Question 3 is attacked by agribusiness lobbyists who want no restrictions on their clients’ practices, regardless of how cruel they are for animals or unsafe for Massachusetts families. Below is information on the lead opponents to commonsense animal welfare and food safety reform:
Forrest Lucas, a Midwestern oil and agribusiness tycoon, is the sole funder of opposition to Question 3. An official agriculture advisor to Donald Trump and a likely cabinet member in a Trump administration, Lucas is well-known for his efforts to block any reforms to the puppy mill and factory farming industries, as well as laws that would create stricter penalties for malicious cruelty to dogs and cats. The co-owner of Lucas' oil company, his wife, posted racist comments on Facebook complaining that she's "sick and tired of minorities running our country," leading Lucas Oil to run a full-page ad apologizing in response. Now he's set his sights on Question 3 in Massachusetts. Not a single dollar raised by the opposition campaign to Question 3 has come from within Massachusetts. Rather, every single dollar they've raised has come from Forrest Lucas.
Jon Bruning, a Tea Party politician from Nebraska, was caught on video comparing low income earners to scavenging raccoons. Bruning was the lead lawyer in a desperate lawsuit to kick Question 3 off the ballot. (The Supreme Judicial Court of Massachusetts unanimously rejected the suit, ruling that the measure was fit for the ballot.)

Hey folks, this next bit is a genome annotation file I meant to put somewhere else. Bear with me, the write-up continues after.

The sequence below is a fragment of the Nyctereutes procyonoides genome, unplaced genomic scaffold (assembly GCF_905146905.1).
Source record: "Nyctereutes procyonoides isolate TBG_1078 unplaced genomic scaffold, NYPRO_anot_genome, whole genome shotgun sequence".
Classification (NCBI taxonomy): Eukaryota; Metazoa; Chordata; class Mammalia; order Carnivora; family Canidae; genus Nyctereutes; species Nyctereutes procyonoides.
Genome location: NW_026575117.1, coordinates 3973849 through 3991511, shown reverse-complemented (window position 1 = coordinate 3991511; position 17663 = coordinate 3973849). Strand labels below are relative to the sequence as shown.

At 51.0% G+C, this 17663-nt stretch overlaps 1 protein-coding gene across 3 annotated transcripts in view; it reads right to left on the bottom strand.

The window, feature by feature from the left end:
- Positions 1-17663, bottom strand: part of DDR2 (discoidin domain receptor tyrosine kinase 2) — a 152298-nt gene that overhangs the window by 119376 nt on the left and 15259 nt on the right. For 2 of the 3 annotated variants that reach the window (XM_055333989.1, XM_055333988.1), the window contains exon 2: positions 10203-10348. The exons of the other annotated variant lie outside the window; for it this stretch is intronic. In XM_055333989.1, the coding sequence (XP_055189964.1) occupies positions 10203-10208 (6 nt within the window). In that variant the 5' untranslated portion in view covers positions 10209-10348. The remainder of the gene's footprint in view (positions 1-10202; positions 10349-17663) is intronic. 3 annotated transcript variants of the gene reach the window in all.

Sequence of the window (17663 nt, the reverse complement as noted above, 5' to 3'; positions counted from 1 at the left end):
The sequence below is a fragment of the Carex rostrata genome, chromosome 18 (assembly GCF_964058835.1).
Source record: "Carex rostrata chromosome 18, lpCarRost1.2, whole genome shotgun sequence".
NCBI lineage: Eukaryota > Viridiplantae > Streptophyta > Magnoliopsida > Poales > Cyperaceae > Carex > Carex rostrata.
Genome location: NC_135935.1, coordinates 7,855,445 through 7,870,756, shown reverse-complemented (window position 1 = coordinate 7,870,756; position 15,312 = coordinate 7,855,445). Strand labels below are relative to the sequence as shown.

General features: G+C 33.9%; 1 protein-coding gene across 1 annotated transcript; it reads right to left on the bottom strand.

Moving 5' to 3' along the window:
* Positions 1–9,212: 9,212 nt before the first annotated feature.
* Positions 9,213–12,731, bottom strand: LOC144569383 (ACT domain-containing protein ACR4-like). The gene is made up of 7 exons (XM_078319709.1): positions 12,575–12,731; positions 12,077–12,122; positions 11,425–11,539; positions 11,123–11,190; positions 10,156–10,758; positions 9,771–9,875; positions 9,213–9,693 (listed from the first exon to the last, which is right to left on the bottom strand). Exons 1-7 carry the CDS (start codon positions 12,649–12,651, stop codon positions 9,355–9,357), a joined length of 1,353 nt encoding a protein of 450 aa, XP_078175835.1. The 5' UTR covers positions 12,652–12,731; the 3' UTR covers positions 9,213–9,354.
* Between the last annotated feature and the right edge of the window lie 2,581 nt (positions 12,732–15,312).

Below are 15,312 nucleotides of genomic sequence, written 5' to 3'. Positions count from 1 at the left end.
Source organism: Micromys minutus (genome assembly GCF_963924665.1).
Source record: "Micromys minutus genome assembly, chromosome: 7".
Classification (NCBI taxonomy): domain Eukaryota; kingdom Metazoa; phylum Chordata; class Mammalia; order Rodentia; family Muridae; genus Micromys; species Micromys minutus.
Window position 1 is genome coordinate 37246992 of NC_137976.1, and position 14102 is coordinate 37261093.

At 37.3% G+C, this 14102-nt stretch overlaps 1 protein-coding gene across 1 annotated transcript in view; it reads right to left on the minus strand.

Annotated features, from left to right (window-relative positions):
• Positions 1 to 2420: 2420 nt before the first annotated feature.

Diane Sullivan is a Massachusetts resident paid by a committee funded by Forrest Lucas to serve as a political operative against Question 3.
The National Pork Producers Council is a lobby group that fights to keep breeding pigs locked in crates so small they can barely move. One NPPC executive even proclaimed, "So our animals can't turn around for the 2.5 years that they are in the stalls.... I don't know who asked the sow if she wanted to turn around." Opponents of Question 3 are feigning concern about food costs, but they know the egg industry’s own studies determined that moving away from confining hens in tiny cages would cost producers only 1-2 pennies per egg. And they know Iowa State University found that using group housing for breeding pigs rather than confining them in cruel crates could actually cost 11% less.
The opposition is working to shield the profits of agribusiness CEOs, regardless of the harm caused to animals or the food safety risks endured by Massachusetts consumers.
If you want to prevent animal cruelty and protect food safety, please vote YES! on Question 3. Read more about the measure, here.